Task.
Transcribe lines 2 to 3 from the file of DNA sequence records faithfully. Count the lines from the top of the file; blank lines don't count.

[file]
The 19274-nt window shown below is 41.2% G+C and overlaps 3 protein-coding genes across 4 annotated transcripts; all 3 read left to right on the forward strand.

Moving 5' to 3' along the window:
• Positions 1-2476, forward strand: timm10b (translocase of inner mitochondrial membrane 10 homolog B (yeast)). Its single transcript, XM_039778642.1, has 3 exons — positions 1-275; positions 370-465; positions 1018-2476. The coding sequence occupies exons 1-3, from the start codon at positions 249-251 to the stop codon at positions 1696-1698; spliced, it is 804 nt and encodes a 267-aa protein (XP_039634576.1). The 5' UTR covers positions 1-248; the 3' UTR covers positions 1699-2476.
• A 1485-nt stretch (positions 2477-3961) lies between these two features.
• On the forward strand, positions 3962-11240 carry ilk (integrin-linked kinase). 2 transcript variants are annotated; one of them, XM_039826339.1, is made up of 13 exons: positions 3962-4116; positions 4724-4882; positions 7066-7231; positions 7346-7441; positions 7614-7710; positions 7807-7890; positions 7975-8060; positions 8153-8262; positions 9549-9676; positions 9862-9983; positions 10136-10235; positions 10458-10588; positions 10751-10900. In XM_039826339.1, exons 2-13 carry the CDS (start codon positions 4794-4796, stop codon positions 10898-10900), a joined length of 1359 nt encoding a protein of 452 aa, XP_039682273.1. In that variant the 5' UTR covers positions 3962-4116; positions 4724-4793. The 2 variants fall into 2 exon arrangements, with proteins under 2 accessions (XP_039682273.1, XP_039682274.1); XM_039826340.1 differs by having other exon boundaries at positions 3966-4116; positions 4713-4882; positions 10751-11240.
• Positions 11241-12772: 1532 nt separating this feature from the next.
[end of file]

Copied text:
Moving 5' to 3' along the window:
• Positions 1-2476, forward strand: timm10b (translocase of inner mitochondrial membrane 10 homolog B (yeast)). Its single transcript, XM_039778642.1, has 3 exons — positions 1-275; positions 370-465; positions 1018-2476. The coding sequence occupies exons 1-3, from the start codon at positions 249-251 to the stop codon at positions 1696-1698; spliced, it is 804 nt and encodes a 267-aa protein (XP_039634576.1). The 5' UTR covers positions 1-248; the 3' UTR covers positions 1699-2476.